Economics of biofuel production
• Past economics very influenced by subsidy
  contribution…
• …but higher crude oil prices make competitive
  production more likely
• Qualifications
  – Increased biofuel production as well as higher energy
    costs will push up feedstock costs
  – As production grows, the market contribution of by-
    products may diminish as outlets become satiated
  – The difficulties facing German biodiesel production in
    2007 provide a cautionary example
Source: von Lampe, OECD, 2007
Source: von Lampe, OECD, 2007
Parity prices for various first
   generation feedstock
   Parity and break-even prices
• Parity prices measure the crude oil or petrol price at
  which particular feedstocks become competitive for
  biofuel production
   – calculated for very specific production and conversion
     environments as well as feedstock prices
   – Sensitive to US dollar exchange rate
   – Schmidhuber’s parity prices are based on average feedstock
     prices from early 2000’s
• May make more sense to think in terms of break-even
  prices for biofuel producers
   – Given crude oil price, how much can biofuel producers afford to
     pay for feedstock?
   – Comparing break-even price with current price for sugar, maize
     etc. indicates potential for further growth in biofuel production,
     but need to factor in risk and uncertainty discounts
• Next slide shows how competitiveness of biodiesel
  varies with likely scale of biodiesel demand (and thus
  price of rapeseed feedstock)
 Competitiveness of biodiesel under
      alternative scenarios




S-1%, S-7% and S-9% represent targets for biofuel share of transport fuels
Source: Bamière et al., 2007
II. Policies to support biofuels
Instruments for supporting biofuels
•   biofuel blending obligations (mandates)
•   excise duty exemptions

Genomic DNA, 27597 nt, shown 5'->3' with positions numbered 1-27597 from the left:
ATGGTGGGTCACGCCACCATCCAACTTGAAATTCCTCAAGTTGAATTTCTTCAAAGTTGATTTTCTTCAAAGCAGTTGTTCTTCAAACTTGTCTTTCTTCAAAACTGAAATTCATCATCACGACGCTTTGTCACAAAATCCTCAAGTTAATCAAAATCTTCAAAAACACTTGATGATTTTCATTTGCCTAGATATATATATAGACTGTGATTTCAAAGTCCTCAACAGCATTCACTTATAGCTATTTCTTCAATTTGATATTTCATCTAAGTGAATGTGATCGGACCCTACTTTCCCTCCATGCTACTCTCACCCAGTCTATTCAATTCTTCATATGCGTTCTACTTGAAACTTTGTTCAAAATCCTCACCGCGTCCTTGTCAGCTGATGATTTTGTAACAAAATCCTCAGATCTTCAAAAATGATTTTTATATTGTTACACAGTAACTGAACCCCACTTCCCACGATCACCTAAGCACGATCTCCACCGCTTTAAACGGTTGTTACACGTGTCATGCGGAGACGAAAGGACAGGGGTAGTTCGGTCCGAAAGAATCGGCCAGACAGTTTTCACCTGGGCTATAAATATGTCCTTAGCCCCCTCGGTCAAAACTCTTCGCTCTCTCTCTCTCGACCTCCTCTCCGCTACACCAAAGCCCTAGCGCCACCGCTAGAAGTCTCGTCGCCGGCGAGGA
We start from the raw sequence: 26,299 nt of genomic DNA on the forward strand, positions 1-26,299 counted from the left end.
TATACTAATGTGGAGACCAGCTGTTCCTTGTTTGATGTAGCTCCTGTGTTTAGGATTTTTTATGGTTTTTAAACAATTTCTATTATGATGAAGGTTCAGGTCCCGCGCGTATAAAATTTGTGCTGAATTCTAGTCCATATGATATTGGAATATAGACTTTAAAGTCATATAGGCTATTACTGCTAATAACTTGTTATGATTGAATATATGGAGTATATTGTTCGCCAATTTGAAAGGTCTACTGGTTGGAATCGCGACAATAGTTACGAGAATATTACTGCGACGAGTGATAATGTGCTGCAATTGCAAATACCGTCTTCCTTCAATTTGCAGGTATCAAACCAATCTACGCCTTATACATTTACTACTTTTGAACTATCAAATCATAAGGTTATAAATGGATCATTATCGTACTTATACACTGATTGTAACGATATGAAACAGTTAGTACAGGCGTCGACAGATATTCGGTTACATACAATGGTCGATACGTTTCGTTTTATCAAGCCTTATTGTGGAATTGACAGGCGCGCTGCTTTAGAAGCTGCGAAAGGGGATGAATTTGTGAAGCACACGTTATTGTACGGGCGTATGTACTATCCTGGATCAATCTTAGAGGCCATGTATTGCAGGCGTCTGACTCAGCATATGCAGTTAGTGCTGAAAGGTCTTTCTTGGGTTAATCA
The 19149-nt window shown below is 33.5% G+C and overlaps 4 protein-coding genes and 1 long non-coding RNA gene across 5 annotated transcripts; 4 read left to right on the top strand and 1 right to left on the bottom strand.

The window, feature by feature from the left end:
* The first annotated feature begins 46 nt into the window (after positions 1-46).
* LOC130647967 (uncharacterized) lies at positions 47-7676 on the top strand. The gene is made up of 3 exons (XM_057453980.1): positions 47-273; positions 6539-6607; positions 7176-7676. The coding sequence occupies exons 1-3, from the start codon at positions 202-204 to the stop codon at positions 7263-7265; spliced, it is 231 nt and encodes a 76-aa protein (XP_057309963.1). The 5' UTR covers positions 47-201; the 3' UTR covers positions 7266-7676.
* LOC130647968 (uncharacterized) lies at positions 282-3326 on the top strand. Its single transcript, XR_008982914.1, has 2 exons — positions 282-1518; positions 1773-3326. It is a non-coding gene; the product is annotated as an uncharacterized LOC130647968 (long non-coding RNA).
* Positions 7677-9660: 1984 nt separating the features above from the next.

•   tariff protection
•   crop (feedstock) subsidies
•   R&D and investment supports
•   fuel standards
     EU objectives for biofuels
• 1997
  – 12% renewable energy target by 2010
• 2003 Biofuels use directive
  – 2% target for biofuels in transport fuels by 2005 (1%
    achieved); 5.75% by 2010
  – Not mandatory, but annual reports required
• 2003 Energy taxation directive
  – Allowed MS to grant tax reductions and exemptions
    on biofuels
• 2007 “Energy Policy for Europe” package
  – Mandatory target of 10% of biofuels in transport fuels
    by 2020
       EU supports for biofuels
• EU has authorised MS to grant tax relief on biofuels
• Energy crop payment of €45/ha introduced in 2003,
  but limited to 2 million hectares on non setaside
  land
• Energy crops can also be grown on setaside land
• High tariffs on ethanol (up to 63% AVE) but with
  preferential access for many developing countries
• Tariffs on biodiesel are low (6.5%) and even lower
  (0-5%) on oilseeds and vegetable oils for industrial
  uses
• Relatively limited EU interventions has encouraged
  MS to implement their own action plans and
  instruments
       Drivers of US demand for
               bioethanol
• Oil price increases
• Fuel tax incentive for ethanol blends
• Sudden replacement of MTBE with ethanol in
  2006 because of pollution worries
• Renewable Fuels Standard – mandated use of
  7.5 billion gallons ethanol
• 2007 increase in RFS to 22 billion gallons by
  2022, of which 15 billion to come from corn by
  2012
• Tariff protection against cheaper imports
              Current Irish policy
• Excise tax relief on selected biofuel projects (cost €200m
  over 2006-2010 period)
• VRT relief for flexible fuel vehicles
• Announced move towards biofuels obligation from 2009,
  with targets of 5.75% for 2010 and 10% by 2010 – public
  consultation underway.
• Energy crop premium of €80/ha (on top of EU premium
  of €45/ha) to incentivise supply of raw materials – cost
  €6 million 2007-09 period
• Bioenergy Action Plan published March 2007 commits
  public bus companies to move to 5% diesel blends and
  new vehicle purchases must be capable of using higher
  blends
• Other measures target biomass use for energy and heat
  Source: DCENR, National progress report on biofuels use, 2007
       Subsidies to liquid biofuels